“The Unionista Party used the choir constantly during the six years my daughter was in the choir. I always wanted to take her out. But she was a child, and she liked being there with her friends. So it was hard, because of course when I told her I was going to take her out, I felt like the evil mom from the movies.”
The preparations for the choir’s concert at Arzú Escobar’s wedding were held in secret. Not even the mothers and fathers were informed where their children were going.
Silvia Trujillo also had an intense confrontation with Bruno Campo when a girl, another member of the choir, told her that after a rehearsal in the National Theater, Campo had dropped his pants in front of her and other girls.
“She told me, ‘Silvia, you’ll never guess what Bruno just did. We were finishing rehearsal and he dropped his pants in front of us.’ He said it was to fix his shirt. I went to speak with him. ‘You know perfectly well that what you just did is abuse, that you can’t do that,’ I told him.”
Campo responded that she was interpreting things the wrong way, Trujillo remembers.
“He had a bunch of excuses. That everyone’s tired after rehearsal, that all he did was adjust his clothing, that he was incapable of doing what I was insinuating.”
Trujillo says that she can completely attest to Campo’s verbal abuse and screaming at and verbal abusing the children, and that he threw things at them. She asserts that Blanca López, the current director of the Municipal School of Music, knew what has happening but always defended him.
“I can say with absolute certainty that Blanca López is complicit. She didn’t just defend him. She was like a shield for him.”
During the 2011 election season, Trujillo didn’t allow her daughter to sing in a concert for Mayor Arzú’s campaign. The Municipal School of Music responded that if her daughter didn’t participate in the concert, she could no longer be in the choir. That’s when Trujillo took her daughter out of the School of Music, like other mothers did during those years.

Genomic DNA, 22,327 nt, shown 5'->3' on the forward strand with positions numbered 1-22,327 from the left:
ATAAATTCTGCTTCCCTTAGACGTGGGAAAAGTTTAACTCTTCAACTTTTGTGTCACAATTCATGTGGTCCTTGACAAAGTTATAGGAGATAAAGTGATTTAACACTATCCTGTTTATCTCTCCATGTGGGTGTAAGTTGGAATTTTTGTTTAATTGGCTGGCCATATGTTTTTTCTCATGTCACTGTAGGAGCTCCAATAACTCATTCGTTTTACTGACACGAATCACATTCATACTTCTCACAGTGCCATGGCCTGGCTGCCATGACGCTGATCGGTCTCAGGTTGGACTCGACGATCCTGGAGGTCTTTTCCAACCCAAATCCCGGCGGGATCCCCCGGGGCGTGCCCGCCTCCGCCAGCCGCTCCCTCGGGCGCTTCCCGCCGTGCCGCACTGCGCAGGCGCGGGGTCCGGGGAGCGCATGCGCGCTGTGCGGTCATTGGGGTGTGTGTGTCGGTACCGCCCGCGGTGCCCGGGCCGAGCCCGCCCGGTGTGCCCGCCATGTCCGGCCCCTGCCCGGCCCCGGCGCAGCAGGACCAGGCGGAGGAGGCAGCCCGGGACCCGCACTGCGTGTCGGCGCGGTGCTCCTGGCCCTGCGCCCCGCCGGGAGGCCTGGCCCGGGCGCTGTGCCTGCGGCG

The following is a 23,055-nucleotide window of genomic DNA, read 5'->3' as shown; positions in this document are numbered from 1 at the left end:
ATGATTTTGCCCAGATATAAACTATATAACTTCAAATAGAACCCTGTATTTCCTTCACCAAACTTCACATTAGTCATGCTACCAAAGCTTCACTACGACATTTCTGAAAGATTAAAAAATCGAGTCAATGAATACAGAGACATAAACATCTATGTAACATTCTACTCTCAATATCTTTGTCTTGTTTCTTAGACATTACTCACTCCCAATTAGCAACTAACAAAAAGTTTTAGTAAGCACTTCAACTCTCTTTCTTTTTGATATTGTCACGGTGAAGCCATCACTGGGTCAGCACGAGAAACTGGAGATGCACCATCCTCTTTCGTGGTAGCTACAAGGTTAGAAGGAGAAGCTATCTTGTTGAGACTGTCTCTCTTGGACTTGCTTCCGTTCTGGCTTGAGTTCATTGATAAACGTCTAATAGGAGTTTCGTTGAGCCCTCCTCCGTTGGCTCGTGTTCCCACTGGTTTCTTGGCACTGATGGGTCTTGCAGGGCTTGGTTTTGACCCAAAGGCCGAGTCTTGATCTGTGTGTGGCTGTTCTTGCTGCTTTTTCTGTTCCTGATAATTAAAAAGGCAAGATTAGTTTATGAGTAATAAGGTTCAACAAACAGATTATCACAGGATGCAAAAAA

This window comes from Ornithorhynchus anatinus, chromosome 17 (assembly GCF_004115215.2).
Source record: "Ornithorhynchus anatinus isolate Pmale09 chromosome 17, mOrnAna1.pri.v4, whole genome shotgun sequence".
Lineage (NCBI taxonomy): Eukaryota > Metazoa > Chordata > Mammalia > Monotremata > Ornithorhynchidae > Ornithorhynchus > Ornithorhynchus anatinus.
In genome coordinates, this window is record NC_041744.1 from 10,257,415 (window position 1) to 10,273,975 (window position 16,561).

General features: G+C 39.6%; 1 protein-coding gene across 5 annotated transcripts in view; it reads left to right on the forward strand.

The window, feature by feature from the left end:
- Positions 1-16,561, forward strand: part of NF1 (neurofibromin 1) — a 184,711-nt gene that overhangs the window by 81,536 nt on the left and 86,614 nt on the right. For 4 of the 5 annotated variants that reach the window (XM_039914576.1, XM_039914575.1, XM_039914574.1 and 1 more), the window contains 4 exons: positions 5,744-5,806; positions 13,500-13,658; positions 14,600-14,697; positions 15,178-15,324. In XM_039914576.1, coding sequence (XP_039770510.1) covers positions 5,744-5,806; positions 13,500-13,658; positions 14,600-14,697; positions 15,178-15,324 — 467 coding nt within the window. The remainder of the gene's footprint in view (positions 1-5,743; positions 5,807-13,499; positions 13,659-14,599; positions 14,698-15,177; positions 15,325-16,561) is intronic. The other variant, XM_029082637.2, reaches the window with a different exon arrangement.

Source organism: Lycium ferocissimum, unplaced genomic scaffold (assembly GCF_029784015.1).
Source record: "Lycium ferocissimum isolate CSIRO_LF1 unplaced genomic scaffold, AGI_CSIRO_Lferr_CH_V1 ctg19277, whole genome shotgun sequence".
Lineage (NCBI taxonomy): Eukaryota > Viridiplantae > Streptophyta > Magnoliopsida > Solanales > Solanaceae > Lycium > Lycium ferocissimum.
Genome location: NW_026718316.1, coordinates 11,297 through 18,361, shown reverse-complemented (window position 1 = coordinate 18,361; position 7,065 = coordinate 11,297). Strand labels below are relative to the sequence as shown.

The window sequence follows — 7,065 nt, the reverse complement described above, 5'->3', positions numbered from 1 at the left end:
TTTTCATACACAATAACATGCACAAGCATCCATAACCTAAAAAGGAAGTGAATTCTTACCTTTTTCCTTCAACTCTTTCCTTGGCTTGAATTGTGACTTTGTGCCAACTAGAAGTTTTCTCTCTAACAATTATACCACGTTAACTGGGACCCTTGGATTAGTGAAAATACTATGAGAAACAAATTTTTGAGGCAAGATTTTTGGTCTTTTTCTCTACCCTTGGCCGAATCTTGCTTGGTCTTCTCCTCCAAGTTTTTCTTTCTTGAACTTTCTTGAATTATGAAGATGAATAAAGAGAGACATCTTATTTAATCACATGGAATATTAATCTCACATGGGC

“These were the options that we had as mothers, fathers, parents, or as the students themselves. Allow our kids to stay in the orchestra experiencing all this violence, putting up with his outrageous behavior, the humiliation, his tantrums, the yelling, the shoe-throwing, the political campaigns. Or take them out and they lose the opportunity to advance and do what they love. Both are terrible. Many of us chose to take them out.”
5. Learning through fear.
Sara, a Nómada reader who asked that her last name not be published in this article, shared her experiences with Nómada by email. With her permission we publish here what she wrote about the fear that the children and teens of the orchestra had of Bruno Campo.
“I remember that I started playing an instrument when I was 11. I went from the beginners’ orchestra to the Children’s Orchestra fast. For the two years I was there, my only dream, my only aspiration was to play in the Youth Orchestra and be conducted by Bruno.
“Everyone admired him, respected him. His orchestra was the best in the whole system. I remember that in a concert for [the Italian Embassy], just before Campo left for Europe, a friend and I were called up to the Youth Orchestra. I was so excited. I knew that Bruno threw shoes, his baton, and even music stands. I knew the rehearsals started very early and ended very late, that there weren’t breaks and that he yelled. I knew all this even before entering, and even so I wanted to be part of that orchestra.
“When I went to my first rehearsal, I was so happy. But someone told some kind of joke or said something funny and I wanted to laugh, and my music stand partner (who’d already been in the orchestra for a while) told me not to laugh. She looked confused, and hid her face behind her instrument. She told me, ‘He doesn’t like for us to laugh.’ I went from being so happy playing in the Children’s Orchestra to being a robot that only thought about playing correctly, keeping time, and lowering my eyes [in the Youth Orchestra].